This article is free to access.
Nest predation is a key source of selection for birds that has attracted increasing attention from ornithologists. The inclusion of new concepts applicable to nest predation that stem from social information, eavesdropping or physiology has expanded our knowledge considerably. Recent methodological advancements now allow focus on all three players within nest predation interactions: adults, offspring and predators. Indeed, the study of nest predation now forms a vital part of avian research in several fields, including animal behaviour, population ecology, evolution and conservation biology. However, within nest predation research there are important aspects that require further development, such as the comparison between ecological and evolutionary antipredator responses, and the role of anthropogenic change. We hope this review of recent findings and the presentation of new research avenues will encourage researchers to study this important and interesting selective pressure, and ultimately will help us to better understand the biology of birds.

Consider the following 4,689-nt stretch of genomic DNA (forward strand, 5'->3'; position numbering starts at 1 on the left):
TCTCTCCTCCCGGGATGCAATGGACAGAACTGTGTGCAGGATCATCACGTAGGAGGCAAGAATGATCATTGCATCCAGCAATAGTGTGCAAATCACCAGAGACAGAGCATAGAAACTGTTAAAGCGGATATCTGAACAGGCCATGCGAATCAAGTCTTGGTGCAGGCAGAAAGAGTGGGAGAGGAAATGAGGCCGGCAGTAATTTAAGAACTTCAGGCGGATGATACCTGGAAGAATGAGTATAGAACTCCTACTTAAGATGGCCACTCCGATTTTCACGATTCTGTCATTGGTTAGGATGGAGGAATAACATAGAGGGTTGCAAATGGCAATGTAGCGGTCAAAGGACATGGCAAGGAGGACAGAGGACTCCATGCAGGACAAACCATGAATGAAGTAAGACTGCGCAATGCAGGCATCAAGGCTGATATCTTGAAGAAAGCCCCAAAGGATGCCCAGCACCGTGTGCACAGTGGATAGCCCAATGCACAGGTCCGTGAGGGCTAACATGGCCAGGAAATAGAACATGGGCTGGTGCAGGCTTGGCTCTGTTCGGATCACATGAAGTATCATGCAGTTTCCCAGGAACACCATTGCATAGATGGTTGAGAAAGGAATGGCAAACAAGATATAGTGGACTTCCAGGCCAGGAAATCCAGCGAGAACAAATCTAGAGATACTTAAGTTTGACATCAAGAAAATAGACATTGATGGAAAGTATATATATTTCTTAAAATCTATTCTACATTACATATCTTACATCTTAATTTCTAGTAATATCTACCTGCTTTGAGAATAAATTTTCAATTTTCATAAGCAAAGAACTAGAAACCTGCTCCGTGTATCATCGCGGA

Ibáñez-álamo, J. D., Magrath, R. D., Oteyza, J. C., Chalfoun, A. D., Haff, T. M., Schmidt, K. A., … Martin, T. E. (2015). Nest predation research: Recent findings and future perspectives. Journal of Ornithology. Springer Verlag. https://doi.org/10.1007/s10336-015-1207-4